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Sam Selvon, The Lonely Londoners (1956)

  • This essay reads Sam Selvon’s novel The Lonely Londoners (1956) as a milestone in the decolonisation of British fiction. After an introduction to Selvon and the core composition of the novel, it discusses the ways in which the narrative takes on issues of race and racism, how it in the tradition of the Trinidadian carnival confronts audiences with sexual profanation and black masculine swagger, and not least how the novel, especially through its elaborate use of creole Englishes, reimagines London as a West Indian metropolis. The essay then turns more systematically to the ways in which Selvon translates Western literary models and their isolated subject positions into collective modes of narrative performance taken from Caribbean orature and the calypsonian tradition. The Lonely Londoners breathes entirely new life into the ossified conventions of the English novel, and imbues it with unforeseen aesthetic, ethical, political and epistemological possibilities.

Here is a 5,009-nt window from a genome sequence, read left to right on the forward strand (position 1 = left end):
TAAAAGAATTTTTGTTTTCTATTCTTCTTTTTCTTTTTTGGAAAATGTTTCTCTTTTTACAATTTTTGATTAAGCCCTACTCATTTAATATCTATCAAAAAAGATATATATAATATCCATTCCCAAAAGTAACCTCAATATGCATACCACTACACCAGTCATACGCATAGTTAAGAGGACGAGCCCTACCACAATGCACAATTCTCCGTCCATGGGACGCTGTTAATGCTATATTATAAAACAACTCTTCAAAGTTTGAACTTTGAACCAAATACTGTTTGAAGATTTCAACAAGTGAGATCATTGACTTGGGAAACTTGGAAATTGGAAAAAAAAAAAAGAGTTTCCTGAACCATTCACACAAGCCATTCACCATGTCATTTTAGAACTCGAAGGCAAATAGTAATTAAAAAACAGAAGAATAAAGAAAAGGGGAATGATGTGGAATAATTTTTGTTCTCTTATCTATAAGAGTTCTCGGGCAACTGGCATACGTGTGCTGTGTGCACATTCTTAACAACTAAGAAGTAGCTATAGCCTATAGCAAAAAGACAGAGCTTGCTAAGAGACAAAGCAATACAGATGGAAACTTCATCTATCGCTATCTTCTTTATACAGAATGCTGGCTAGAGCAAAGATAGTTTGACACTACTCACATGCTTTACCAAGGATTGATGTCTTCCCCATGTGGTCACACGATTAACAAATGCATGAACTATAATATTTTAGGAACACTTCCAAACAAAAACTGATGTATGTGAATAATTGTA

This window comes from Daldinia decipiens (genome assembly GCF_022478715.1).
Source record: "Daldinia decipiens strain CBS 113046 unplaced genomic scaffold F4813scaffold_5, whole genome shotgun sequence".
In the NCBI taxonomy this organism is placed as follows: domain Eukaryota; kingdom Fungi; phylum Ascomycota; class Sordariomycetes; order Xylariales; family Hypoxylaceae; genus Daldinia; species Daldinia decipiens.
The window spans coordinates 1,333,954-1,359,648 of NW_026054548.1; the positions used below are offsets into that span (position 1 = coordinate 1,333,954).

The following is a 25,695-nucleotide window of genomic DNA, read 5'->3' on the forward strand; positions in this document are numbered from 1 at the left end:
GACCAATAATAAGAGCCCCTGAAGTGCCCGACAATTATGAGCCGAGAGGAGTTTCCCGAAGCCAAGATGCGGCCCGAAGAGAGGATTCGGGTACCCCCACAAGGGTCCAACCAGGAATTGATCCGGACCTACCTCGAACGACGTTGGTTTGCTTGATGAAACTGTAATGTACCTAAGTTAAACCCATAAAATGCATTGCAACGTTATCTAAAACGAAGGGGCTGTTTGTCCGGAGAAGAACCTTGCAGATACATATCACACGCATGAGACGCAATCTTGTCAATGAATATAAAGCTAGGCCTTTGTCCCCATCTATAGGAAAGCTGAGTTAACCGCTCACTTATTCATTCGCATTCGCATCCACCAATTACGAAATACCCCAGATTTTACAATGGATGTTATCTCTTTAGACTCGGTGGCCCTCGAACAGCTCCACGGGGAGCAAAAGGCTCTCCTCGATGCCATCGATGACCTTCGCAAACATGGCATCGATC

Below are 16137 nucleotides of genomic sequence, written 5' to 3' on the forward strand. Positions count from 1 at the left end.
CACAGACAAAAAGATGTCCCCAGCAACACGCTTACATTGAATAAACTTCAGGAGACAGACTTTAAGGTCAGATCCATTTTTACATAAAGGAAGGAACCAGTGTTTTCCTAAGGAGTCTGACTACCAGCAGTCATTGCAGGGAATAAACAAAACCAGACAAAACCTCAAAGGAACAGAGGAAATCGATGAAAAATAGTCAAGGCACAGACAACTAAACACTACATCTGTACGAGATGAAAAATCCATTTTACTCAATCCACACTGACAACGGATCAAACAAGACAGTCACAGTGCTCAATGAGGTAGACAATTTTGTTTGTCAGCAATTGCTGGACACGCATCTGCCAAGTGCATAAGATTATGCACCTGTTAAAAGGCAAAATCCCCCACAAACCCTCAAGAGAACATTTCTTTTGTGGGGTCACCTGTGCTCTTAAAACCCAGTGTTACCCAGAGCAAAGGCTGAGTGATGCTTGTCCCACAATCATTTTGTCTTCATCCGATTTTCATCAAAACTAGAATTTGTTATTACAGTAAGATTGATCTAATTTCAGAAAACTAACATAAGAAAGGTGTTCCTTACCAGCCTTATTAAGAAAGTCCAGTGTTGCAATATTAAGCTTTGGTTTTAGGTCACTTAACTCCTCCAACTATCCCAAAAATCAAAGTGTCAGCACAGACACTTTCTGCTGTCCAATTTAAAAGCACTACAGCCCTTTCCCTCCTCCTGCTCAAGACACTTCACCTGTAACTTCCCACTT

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Metadaten
Author:Lars EcksteinGND
URN:urn:nbn:de:kobv:517-opus4-103285
Document Type:Preprint
Language:English
Date of first Publication:2017/03/21
Year of Completion:2017
Publishing Institution:Universität Potsdam
Release Date:2017/03/21
Pagenumber:21
Organizational units:Philosophische Fakultät / Institut für Anglistik und Amerikanistik
Dewey Decimal Classification:8 Literatur / 80 Literatur, Rhetorik, Literaturwissenschaft / 800 Literatur und Rhetorik
Licence (German):License LogoKeine Nutzungslizenz vergeben - es gilt das deutsche Urheberrecht